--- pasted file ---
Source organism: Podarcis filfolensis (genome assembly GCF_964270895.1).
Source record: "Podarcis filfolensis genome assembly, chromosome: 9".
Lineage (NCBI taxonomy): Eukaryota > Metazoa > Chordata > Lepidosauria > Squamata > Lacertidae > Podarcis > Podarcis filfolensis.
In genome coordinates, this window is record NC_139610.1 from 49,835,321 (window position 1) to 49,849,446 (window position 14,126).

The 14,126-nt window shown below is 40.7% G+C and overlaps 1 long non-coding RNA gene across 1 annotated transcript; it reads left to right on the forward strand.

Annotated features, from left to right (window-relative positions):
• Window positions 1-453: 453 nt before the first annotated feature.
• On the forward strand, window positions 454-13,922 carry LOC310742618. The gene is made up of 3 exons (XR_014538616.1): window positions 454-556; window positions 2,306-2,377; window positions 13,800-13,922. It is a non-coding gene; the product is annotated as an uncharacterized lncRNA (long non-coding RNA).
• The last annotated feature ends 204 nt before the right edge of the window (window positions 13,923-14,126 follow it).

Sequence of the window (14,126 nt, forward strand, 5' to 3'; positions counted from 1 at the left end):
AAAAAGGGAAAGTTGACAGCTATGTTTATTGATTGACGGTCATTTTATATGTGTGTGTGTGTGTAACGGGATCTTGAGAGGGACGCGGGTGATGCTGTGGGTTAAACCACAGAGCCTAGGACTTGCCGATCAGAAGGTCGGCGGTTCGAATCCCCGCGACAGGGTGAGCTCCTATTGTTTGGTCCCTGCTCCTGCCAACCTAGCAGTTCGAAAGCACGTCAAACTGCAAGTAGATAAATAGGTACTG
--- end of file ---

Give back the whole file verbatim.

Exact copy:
Source organism: Podarcis filfolensis (genome assembly GCF_964270895.1).
Source record: "Podarcis filfolensis genome assembly, chromosome: 9".
Lineage (NCBI taxonomy): Eukaryota > Metazoa > Chordata > Lepidosauria > Squamata > Lacertidae > Podarcis > Podarcis filfolensis.
In genome coordinates, this window is record NC_139610.1 from 49,835,321 (window position 1) to 49,849,446 (window position 14,126).

The 14,126-nt window shown below is 40.7% G+C and overlaps 1 long non-coding RNA gene across 1 annotated transcript; it reads left to right on the forward strand.

Annotated features, from left to right (window-relative positions):
• Window positions 1-453: 453 nt before the first annotated feature.
• On the forward strand, window positions 454-13,922 carry LOC310742618. The gene is made up of 3 exons (XR_014538616.1): window positions 454-556; window positions 2,306-2,377; window positions 13,800-13,922. It is a non-coding gene; the product is annotated as an uncharacterized lncRNA (long non-coding RNA).
• The last annotated feature ends 204 nt before the right edge of the window (window positions 13,923-14,126 follow it).

Sequence of the window (14,126 nt, forward strand, 5' to 3'; positions counted from 1 at the left end):
AAAAAGGGAAAGTTGACAGCTATGTTTATTGATTGACGGTCATTTTATATGTGTGTGTGTGTGTAACGGGATCTTGAGAGGGACGCGGGTGATGCTGTGGGTTAAACCACAGAGCCTAGGACTTGCCGATCAGAAGGTCGGCGGTTCGAATCCCCGCGACAGGGTGAGCTCCTATTGTTTGGTCCCTGCTCCTGCCAACCTAGCAGTTCGAAAGCACGTCAAACTGCAAGTAGATAAATAGGTACTG